Meat eating

In each edition of Pathways, we ask two Christians with different perspectives to explore a topical issue. The health and ecological benefits of veganism versus a carnivorous diet are being widely debated as the rain forests burn and global warming threatens our future. So, should we stop eating animals and embrace plant-based diets?

Katherine Phillips

Katherine Phillips is a librarian who lives in West Oxford.

There are as many reasons for eschewing meat and dairy as there are human beings. Most non-meat eaters I have met fall into one of two broad categories; those who describe themselves as vegan and those who eat a wholefoods plant-based diet.

Vegans makes lifestyle decisions as well as food choices to avoid cruelty to sentient life. They would avoid leather clothing and buy cleaning products and make-up involving less cruelty. The motivation for a plant-based diet is often a serious health scare so this group will avoid the high fat fake meat, cheese and mayonnaise which some vegans see as handy substitutes, and prefer minimal processing of food and cook without fat or oil. Both groups share desperate concerns about climate, sustainability and the urgent need to develop equitable delivery of food and other global resources.

“… what people believe is of secondary importance to what they do.”

I mostly follow a wholefoods plant-based diet though saying I am vegan can be a handy verbal shorthand. I sometimes eat off plan, usually in situations where to ask for something different or reject hospitality could be construed as rude, occasionally just due to my own bad planning. Sometimes it’s appropriate to explain my views, sometimes it’s not.

I have been trying to follow the McDougall Programme (John McDougall is an American plant-based doctor) for nine years but still struggle with chocolate. For some, cheese or bacon are Achilles’ heels. I wonder whether vegans deal with the cravings a bit better than those who are plant based simply because if you are doing it for the animals, then you will always love the animals.

We don’t always care for ourselves quite as much as we should.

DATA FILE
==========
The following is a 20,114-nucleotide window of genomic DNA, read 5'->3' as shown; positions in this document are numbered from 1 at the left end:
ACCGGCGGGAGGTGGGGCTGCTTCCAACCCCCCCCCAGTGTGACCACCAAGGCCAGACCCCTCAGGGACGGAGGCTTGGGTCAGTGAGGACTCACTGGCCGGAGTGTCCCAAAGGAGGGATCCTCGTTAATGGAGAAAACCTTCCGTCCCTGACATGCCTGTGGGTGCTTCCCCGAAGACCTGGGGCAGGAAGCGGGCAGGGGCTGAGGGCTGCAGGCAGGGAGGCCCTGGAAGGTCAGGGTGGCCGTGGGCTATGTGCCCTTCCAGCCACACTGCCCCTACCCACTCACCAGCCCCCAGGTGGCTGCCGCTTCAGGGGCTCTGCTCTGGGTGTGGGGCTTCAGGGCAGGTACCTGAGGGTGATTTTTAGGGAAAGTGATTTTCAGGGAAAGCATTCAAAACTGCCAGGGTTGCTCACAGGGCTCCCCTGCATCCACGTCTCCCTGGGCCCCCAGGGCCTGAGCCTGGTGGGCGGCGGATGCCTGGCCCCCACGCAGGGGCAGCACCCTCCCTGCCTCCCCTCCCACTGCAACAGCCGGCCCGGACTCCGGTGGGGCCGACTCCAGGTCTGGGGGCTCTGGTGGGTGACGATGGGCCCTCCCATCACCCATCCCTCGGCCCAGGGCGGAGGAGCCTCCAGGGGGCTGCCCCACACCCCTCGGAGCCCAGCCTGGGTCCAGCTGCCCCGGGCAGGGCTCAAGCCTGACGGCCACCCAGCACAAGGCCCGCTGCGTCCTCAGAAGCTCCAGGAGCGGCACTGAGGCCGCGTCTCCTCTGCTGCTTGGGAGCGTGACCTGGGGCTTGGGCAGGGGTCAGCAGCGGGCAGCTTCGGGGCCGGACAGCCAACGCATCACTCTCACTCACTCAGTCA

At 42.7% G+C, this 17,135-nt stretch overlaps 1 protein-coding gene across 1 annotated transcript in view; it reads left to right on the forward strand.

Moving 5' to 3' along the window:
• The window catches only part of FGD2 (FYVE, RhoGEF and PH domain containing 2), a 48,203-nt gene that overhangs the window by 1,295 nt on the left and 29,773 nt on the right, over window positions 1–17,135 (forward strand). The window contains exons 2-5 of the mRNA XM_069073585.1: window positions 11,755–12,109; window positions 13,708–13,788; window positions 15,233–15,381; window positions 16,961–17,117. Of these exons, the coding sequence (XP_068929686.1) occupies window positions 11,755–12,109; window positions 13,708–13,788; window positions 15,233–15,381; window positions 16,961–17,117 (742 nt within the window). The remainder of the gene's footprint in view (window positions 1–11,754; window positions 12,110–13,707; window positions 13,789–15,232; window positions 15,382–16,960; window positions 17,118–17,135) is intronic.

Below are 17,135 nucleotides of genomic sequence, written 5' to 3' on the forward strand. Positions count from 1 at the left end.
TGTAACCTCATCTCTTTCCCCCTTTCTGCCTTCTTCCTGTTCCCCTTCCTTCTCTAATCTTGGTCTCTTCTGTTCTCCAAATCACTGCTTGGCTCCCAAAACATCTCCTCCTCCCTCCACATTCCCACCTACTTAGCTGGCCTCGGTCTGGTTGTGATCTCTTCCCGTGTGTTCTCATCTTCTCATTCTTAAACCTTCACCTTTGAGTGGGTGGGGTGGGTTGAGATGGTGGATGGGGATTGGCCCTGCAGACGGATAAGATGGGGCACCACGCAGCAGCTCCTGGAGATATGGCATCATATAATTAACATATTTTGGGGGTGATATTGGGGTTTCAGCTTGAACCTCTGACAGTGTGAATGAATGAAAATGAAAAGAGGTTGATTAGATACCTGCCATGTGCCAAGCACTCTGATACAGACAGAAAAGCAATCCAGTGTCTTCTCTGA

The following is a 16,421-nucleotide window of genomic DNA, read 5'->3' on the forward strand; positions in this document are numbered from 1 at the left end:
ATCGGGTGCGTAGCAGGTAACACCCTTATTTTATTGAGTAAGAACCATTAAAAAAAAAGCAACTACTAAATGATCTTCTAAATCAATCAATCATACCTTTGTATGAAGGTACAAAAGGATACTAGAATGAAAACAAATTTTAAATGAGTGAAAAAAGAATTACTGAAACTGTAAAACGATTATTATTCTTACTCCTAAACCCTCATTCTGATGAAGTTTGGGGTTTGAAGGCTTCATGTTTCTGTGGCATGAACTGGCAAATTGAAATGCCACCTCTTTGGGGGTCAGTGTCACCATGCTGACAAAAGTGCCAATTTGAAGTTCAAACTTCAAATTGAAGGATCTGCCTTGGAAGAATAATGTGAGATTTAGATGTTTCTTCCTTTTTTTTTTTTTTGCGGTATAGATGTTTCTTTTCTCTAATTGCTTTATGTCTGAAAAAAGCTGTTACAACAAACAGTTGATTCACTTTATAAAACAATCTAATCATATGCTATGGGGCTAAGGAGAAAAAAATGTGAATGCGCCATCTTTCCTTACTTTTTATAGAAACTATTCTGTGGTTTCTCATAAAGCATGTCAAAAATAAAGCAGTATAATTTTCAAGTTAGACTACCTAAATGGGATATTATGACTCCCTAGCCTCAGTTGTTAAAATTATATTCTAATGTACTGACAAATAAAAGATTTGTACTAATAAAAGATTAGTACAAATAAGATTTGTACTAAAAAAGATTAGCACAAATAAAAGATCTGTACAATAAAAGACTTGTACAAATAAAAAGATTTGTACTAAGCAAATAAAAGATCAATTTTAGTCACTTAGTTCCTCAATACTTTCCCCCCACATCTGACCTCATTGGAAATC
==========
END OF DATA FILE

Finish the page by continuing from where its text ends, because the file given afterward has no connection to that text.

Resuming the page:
How to connect this choice to my faith? The word faith makes me panic in the way Radio 4’s ‘Money Box’ does when the topic under discussion is crucial. What people believe is of secondary importance to what they do and I’m aware that forms of human expression such as the arts and languages give me a sense of something outside my solitary experiences, as do the times when I feel connected to nature. Attacks on nature and cruelty to sentient life feel very personal and highlight the importance of small steps to nurture rather than despoil our planet.

For me the ‘Canticle of the Creatures’ by St Francis of Assisi beautifully sums up the importance of the relationship between us and the world in which we live:

“Praised be You my Lord with all Your creatures, especially Sir Brother Sun, Who is the day through whom You give us light. And he is beautiful and radiant with great splendour … Praised be You my Lord through our Sister, Mother Earth, who sustains and governs us, producing varied fruits with coloured flowers and herbs.”

We have a duty to try to care for our Mother Earth. Future generations following where we have passed should not suffer as a result of our selfish choices.

The Garden of Self-Righteousness has never needed the manure of social media when it comes to the emotive subject of food: it’s always produced a bumper crop of finger-pointing. On both sides.